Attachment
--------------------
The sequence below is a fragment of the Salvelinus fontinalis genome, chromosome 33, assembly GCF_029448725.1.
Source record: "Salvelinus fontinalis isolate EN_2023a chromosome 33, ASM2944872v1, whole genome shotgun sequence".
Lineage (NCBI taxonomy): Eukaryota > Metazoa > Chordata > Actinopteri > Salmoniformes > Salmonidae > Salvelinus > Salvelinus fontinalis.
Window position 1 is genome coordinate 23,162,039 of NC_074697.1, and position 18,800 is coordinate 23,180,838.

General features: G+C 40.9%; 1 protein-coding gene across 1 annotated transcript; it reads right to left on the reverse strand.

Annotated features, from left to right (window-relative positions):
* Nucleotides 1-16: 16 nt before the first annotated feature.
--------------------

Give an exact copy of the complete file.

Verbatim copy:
The sequence below is a fragment of the Salvelinus fontinalis genome, chromosome 33, assembly GCF_029448725.1.
Source record: "Salvelinus fontinalis isolate EN_2023a chromosome 33, ASM2944872v1, whole genome shotgun sequence".
Lineage (NCBI taxonomy): Eukaryota > Metazoa > Chordata > Actinopteri > Salmoniformes > Salmonidae > Salvelinus > Salvelinus fontinalis.
Window position 1 is genome coordinate 23,162,039 of NC_074697.1, and position 18,800 is coordinate 23,180,838.

General features: G+C 40.9%; 1 protein-coding gene across 1 annotated transcript; it reads right to left on the reverse strand.

Annotated features, from left to right (window-relative positions):
* Nucleotides 1-16: 16 nt before the first annotated feature.